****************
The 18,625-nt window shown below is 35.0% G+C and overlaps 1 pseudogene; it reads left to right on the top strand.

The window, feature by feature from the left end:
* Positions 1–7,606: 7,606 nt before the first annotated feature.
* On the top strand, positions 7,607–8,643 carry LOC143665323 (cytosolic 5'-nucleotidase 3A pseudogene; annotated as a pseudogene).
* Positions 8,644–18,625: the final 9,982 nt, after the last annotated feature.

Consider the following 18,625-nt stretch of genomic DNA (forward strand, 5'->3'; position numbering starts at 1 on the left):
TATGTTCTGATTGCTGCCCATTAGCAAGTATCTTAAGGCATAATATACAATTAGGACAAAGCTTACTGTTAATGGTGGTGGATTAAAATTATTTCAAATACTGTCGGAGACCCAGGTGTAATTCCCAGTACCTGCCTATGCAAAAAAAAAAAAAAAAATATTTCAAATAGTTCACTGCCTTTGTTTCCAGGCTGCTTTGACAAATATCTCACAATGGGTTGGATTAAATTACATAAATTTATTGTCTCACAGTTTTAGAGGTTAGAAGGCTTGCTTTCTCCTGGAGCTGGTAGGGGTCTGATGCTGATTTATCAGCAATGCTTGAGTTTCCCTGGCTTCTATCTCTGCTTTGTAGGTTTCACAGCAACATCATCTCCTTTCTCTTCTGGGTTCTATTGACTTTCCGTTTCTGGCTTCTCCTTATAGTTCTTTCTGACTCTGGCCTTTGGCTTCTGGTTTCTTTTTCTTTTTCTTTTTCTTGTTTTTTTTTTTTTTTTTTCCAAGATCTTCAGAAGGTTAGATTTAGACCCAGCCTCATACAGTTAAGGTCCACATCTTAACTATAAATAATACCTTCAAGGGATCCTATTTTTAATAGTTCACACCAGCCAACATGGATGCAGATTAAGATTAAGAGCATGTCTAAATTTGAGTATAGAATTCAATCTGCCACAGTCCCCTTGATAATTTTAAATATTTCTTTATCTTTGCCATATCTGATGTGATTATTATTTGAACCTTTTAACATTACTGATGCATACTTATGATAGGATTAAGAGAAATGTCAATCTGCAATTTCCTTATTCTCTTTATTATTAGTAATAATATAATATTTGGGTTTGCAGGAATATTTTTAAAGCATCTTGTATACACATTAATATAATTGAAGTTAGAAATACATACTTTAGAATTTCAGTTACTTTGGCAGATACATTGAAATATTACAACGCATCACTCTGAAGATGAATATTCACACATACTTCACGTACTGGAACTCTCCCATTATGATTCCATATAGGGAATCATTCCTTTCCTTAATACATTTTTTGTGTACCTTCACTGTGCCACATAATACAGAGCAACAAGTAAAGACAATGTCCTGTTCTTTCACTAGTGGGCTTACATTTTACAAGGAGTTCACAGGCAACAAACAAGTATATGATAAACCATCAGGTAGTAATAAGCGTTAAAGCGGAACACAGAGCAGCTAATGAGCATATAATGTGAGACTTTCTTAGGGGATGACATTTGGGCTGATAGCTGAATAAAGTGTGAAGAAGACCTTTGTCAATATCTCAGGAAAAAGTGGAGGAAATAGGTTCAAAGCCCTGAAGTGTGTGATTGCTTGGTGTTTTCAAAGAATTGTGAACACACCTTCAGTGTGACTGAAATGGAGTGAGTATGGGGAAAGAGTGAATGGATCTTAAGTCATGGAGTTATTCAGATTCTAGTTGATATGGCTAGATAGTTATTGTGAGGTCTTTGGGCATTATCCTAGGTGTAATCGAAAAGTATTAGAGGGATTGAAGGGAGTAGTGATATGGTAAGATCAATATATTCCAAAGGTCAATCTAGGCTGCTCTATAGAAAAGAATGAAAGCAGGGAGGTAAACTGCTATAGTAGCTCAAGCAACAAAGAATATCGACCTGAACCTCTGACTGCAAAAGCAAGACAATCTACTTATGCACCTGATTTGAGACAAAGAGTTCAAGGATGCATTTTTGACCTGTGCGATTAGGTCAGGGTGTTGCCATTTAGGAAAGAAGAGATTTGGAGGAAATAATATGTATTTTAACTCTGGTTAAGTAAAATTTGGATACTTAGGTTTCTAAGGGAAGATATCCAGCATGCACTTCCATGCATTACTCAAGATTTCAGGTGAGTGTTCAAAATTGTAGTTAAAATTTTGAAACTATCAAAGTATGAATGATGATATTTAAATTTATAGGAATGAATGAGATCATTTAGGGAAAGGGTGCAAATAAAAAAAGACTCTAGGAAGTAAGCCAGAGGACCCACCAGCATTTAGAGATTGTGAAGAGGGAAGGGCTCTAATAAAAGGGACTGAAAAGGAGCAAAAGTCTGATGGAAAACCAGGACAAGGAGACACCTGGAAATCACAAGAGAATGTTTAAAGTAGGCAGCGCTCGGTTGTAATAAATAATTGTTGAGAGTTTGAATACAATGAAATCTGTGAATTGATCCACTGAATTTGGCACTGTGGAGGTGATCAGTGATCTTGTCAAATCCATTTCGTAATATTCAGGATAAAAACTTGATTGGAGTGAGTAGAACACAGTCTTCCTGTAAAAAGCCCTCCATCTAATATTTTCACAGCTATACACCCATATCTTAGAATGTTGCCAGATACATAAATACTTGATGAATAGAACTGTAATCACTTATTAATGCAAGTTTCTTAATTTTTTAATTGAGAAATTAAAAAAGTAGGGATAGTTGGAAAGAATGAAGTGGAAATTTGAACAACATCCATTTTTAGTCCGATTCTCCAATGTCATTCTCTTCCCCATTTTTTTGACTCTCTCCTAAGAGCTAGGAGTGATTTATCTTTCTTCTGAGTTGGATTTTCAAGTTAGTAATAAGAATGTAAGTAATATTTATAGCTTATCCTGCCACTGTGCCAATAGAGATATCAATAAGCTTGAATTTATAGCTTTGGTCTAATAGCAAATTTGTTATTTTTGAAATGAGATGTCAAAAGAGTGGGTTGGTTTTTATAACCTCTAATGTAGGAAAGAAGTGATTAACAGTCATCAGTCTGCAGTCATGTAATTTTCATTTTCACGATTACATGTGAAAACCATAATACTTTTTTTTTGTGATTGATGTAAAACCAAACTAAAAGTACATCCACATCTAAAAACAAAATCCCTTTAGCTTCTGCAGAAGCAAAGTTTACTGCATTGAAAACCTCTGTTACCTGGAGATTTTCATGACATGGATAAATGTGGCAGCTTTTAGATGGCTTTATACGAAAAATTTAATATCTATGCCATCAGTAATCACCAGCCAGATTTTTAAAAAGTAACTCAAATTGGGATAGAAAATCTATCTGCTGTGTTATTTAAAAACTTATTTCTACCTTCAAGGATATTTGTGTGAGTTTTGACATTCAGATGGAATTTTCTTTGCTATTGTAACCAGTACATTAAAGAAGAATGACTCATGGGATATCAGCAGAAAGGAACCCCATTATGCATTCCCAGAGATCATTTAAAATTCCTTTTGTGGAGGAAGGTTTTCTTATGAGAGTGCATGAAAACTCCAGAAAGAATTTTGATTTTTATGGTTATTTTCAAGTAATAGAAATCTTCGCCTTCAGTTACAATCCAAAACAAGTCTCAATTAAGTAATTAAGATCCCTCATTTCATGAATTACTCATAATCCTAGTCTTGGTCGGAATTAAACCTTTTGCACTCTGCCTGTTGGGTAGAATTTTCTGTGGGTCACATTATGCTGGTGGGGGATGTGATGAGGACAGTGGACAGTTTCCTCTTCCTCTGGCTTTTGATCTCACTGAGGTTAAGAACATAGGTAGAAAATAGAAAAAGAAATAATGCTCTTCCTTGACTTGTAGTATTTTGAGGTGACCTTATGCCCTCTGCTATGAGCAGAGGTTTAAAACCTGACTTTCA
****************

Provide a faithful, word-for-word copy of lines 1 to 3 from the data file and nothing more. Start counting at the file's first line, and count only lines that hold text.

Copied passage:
The 18,625-nt window shown below is 35.0% G+C and overlaps 1 pseudogene; it reads left to right on the top strand.

The window, feature by feature from the left end:
* Positions 1–7,606: 7,606 nt before the first annotated feature.